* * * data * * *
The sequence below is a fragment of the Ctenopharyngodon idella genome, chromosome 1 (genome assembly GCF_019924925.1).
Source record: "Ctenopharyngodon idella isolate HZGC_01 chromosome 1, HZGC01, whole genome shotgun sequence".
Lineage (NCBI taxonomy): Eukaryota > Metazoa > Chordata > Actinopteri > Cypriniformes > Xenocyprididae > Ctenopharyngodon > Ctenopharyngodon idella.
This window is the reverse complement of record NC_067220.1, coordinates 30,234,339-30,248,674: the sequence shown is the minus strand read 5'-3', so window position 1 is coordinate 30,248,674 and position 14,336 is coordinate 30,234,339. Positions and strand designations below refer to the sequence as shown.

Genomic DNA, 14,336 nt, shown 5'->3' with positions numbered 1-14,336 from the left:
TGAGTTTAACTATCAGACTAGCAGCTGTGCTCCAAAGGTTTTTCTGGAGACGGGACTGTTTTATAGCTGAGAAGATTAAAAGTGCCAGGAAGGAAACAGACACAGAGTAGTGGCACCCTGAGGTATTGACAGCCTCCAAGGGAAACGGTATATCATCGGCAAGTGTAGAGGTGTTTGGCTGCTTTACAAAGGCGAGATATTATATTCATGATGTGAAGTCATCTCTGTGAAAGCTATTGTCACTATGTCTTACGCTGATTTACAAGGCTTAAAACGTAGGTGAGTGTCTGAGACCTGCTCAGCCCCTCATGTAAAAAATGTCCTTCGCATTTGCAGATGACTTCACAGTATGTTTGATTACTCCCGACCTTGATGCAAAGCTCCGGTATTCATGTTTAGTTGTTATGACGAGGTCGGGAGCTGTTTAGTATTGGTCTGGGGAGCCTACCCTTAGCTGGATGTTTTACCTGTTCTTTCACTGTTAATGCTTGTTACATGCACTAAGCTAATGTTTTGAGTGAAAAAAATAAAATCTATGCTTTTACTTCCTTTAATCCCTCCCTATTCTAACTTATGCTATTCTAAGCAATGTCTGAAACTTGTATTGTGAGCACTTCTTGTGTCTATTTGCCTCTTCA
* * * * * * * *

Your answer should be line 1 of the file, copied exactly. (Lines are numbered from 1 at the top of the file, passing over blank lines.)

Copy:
The sequence below is a fragment of the Ctenopharyngodon idella genome, chromosome 1 (genome assembly GCF_019924925.1).